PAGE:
The fifth factor in success is realistic expectations. No one human being could drag mankind out of superstition to the scientific method.  Aristotle, a reasonably candidate for the greatest mind ever, developed early understanding in a multitude of fields: logic, ethics, physics, biology, political science, meteorology, and metaphysics. In physics, Aristotle got some things wrong such as the laws of motion which were more accurately described nearly 2000 years later by Isaac Newton. However Aristotle seemed to recognize the limits of the physics of his time and hinted future scientists would uncover more accurate laws to explain what he could not. In turn, Newton discovered the quite accurate laws of gravitational attraction but recognized he could not explain gravity itself. It took another 300 years for science to advance to the point where Albert Einstein could reformulate our understanding of gravity based on relativity and the space-time continuum. Each successive genius recognized realistic limits on his ability to describe reality and the possibility of greater clarity future generations of scientists would develop.

(further continued next post)


2 Durant, Will, The Renaissance. Simon and Schuster, 1953, p. 473.

3Ibid., page 475.

4 Adler, Mortimer, The Time of Our Lives. Holt, Rinehart and Winston, 1970. ISBN 03-081836-2.  Chapter 4, pages 33-34.


“The uncommitted life isn’t worth living.” – Marshall Fishwick



We have now evaluated a classification system for societal roles and the main factors in a decision on cultural or societal purpose. Next we move on to success factors. The first is of course an optimal selection process such as I outlined at the end of the last post. One can convert that narrative into a customized algorithm which pinpoints one’s unique starting point assuming a precise calculus is followed. Table 6 in the appendix proposes one version of a charting technique the reader might consult (this will serve as the December 28, 2021 post). The other success factors can be derived logically and include: (1) commitment, (2) patience/time, (3) flexibility –especially adaptability and resourcefulness, (4) enjoyment, (5) realistic expectations, and (6) intention (rather than accident or default).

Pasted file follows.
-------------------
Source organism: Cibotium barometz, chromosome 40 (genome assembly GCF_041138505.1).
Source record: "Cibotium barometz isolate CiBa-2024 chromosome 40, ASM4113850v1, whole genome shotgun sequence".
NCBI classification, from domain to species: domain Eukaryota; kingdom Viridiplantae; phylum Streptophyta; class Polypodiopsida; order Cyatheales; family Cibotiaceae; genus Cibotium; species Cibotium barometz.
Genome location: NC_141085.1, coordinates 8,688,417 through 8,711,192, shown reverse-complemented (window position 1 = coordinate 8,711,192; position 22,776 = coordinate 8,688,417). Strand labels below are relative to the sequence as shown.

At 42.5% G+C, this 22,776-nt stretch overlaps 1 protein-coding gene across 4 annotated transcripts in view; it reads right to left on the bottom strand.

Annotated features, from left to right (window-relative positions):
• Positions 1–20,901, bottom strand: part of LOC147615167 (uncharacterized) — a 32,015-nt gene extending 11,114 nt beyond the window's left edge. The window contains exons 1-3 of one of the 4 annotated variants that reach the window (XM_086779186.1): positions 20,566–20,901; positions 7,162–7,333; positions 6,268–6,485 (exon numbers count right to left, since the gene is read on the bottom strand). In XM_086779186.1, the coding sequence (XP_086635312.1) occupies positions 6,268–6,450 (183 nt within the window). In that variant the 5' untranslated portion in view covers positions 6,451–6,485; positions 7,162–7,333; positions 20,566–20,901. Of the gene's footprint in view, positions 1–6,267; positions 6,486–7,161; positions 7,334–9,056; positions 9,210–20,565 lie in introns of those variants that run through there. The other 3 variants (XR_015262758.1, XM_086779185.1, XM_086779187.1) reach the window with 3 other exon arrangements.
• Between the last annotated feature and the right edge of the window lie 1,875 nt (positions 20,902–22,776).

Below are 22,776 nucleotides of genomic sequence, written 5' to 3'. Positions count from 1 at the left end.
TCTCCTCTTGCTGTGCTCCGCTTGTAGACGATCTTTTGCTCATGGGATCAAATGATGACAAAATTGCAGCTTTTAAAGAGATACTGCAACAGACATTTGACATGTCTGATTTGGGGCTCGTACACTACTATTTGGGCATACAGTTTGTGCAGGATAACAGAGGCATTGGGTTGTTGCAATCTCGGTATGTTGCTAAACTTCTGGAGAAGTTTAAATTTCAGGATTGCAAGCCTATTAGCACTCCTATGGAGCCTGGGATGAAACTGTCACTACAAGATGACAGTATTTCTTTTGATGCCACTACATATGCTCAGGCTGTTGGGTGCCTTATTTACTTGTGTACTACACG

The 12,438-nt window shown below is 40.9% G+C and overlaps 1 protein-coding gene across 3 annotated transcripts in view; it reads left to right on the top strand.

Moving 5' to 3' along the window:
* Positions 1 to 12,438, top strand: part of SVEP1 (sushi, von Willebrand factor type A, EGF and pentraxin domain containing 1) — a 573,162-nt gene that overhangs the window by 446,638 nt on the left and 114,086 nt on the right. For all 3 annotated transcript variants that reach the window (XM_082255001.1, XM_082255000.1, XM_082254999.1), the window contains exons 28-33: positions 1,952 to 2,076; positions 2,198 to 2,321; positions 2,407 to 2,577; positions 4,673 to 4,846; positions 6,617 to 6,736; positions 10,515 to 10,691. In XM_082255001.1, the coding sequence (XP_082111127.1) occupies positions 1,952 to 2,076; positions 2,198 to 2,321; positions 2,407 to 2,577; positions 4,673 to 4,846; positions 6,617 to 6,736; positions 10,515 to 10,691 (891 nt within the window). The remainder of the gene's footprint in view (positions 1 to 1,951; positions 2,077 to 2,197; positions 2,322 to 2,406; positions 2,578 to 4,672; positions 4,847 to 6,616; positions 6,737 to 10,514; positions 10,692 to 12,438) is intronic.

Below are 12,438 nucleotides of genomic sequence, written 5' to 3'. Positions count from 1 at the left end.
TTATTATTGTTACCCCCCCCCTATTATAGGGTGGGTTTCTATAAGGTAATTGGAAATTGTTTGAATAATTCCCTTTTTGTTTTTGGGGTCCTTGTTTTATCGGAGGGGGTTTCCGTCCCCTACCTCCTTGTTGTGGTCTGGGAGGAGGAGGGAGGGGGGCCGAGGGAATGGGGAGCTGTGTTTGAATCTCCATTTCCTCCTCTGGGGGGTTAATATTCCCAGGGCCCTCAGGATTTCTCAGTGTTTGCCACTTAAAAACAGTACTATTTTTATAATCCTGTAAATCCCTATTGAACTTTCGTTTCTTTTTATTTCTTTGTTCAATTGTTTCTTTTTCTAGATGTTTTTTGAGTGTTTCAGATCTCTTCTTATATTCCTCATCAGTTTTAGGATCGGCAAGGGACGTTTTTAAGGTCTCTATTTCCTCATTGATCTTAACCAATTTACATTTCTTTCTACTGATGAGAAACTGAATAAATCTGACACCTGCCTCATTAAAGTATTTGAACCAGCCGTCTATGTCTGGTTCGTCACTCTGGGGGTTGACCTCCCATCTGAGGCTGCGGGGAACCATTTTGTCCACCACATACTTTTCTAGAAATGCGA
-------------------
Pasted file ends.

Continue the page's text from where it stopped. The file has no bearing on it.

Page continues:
Starting with commitment or persistence, every aspect of the pursuit of a societal purpose demands devotion to one’s project. First there will be the acquisition of skills necessary to the purpose. Consider for example the years of study, lessons, and practice needed to become a great musician. Each of us will face periods of fatigue, monotony, and doubt as we acquire the capabilities required of our chosen calling or profession. Once those skills are developed one must persevere in obtaining a position in which to deploy them to fulfill one’s purpose and seeing it to completion . We saw in an earlier blog how Jean Kirkpatrick, the first woman to hold the post of the United States representative to the United Nations, asserted that purpose is commitment, and commitment depends not mainly on specific talents or abilities, but rather on character, that is, one of virtue. Such character  defines a person’s primary achievement in a meaningful life in her opinion.1